Student Janet Fine's rendition of a stage, photographed by Sandra Frank.
An exquisite square of carnelian glass with many fused inclusions of brilliant color lived for a few days on a table beside the kiln, then exploded while it was being slumped (melted again into a shape) and now exists in jewel-like shards. The artist was stunned at first, then stoic. Then she began to think how to use the glittering remains.
This exacting toll of the kiln gods was only one of the dramatic events that punctuated a two-week intensive workshop in the Visual and Performing Arts 3-D building of Cabrillo College, which was otherwise closed for winter break. Beginning Jan. 3, 24 students, three teachers and two assistants commandeered the usually bustling welding, metals, wood and jewelry studios. Four kilns operated continuously at a low hum as students learned about the fickle process of creating artworks using glass and about designing lighting with everything from incandescent lamps to LEDs and neon. The kiln hum was constantly pierced by the buzz of wood saws and the lisp of welding torches, the grating din of grinders and the roar of a forge. Meanwhile, someone was always in the throes of quiet deliberation, cutting glass, designing templates, overcoming the obstacles that are always present when ideas exceed skill and experience.
Participants ranged from teenaged to elderly. Well-known artists worked side by side with students who had never worked in three dimensions. Two sets of fathers and daughters learned together in touching accord, students helped each other generously and kept the five staff members running breathlessly. The class consumed an imponderable amount of glass, lights, wire, steel, wood, screws and lighting parts. Students pounced on the small amounts of neon available for their use.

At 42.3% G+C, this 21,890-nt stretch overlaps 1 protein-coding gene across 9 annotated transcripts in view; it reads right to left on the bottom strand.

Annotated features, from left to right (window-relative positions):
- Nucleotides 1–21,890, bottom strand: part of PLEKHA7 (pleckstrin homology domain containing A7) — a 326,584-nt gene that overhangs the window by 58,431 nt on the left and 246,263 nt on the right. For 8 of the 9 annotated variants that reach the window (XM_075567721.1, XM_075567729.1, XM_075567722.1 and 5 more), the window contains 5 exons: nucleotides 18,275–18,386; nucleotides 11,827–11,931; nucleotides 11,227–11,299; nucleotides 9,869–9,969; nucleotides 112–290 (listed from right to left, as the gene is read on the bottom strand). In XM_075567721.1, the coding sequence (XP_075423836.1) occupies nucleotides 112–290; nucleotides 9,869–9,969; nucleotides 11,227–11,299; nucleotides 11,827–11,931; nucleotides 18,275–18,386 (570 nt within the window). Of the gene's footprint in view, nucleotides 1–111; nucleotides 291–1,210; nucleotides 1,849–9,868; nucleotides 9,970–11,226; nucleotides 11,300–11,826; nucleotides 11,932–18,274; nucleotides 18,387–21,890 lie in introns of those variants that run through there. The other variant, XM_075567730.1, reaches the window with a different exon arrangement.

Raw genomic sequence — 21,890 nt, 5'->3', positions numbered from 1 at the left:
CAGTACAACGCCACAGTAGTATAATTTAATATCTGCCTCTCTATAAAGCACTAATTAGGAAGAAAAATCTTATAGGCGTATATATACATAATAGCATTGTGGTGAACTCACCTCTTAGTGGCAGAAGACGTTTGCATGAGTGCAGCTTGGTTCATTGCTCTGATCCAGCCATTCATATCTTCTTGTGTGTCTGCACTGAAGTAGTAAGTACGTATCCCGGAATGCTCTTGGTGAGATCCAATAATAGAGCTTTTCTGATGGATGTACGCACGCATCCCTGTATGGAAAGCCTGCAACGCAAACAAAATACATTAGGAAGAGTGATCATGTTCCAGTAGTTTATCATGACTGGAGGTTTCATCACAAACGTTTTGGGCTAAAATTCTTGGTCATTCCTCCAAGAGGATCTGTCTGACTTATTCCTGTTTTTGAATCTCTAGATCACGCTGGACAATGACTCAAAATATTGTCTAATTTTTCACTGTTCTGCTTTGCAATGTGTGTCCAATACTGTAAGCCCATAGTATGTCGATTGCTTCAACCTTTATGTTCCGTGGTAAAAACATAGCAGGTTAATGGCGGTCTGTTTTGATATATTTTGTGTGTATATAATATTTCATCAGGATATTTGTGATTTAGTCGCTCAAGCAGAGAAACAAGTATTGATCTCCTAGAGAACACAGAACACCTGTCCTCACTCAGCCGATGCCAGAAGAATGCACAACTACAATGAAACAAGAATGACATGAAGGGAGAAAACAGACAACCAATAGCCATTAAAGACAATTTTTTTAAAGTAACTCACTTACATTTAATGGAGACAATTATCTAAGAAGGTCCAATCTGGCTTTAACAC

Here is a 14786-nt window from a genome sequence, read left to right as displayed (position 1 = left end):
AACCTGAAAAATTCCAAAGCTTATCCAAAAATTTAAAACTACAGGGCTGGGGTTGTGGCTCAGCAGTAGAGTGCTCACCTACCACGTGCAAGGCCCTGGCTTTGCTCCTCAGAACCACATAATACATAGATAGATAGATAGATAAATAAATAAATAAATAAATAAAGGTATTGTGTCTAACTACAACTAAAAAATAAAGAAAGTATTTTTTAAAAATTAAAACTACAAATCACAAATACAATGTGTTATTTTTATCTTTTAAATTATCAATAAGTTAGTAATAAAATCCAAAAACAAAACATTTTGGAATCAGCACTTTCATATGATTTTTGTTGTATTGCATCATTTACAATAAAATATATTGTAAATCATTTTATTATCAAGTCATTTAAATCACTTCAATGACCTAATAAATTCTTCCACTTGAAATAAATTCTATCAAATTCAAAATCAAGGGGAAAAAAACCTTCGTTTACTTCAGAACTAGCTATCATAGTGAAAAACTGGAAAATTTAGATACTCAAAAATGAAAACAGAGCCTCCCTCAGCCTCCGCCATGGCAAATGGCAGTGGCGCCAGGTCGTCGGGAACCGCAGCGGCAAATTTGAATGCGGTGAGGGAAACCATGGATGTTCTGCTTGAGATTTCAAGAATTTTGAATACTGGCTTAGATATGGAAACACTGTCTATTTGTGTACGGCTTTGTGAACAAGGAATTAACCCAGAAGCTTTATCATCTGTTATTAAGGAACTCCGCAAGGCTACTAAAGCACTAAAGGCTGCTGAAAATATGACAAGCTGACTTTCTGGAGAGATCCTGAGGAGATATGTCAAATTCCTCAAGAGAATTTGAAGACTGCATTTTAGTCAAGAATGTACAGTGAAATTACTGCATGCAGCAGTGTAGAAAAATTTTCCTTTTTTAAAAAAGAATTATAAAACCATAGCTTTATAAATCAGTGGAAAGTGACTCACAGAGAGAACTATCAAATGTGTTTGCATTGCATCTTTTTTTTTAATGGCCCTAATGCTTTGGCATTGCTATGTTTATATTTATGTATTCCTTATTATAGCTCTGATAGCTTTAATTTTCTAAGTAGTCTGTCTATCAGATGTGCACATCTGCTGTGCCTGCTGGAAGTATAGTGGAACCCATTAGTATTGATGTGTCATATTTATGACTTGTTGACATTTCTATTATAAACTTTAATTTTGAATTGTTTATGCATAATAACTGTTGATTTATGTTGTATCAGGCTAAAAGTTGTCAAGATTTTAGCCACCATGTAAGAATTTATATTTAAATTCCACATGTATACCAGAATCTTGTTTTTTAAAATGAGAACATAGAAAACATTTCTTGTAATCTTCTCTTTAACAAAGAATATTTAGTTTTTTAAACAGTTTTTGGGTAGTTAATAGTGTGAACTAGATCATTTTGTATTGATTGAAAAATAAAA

A one-night opening event on Friday, Jan. 14 celebrated the outcome. It was a glorious display of multicolored glass and metal wall sconces, dazzling hanging lights and sculptures using lighting and glass. Inevitably there were works that didn’t succeed—this was, after all, a workshop introducing new media to people of varied skill and experience—but such intense creative stimulus provided with such extraordinary support is a jumpstart for the spirit and a way to dust off internal cobwebs. The creative arts cut a direct neural pathway to the psyche, though learning anything new with enough support and harmonious company can cause the same awakening.
Cabrillo College’s spring session begins in February. Mountain Arts Center offers impressive programs year-round. The Art League has a catalog of classes, as does Louden Nelson. University extension classes and municipal adult education courses begin soon. All offer opportunities to stretch into the new year in a learning community.
Images from the Warm Glass/Lighting workshop can be found at KUSP.org/exhibitionist.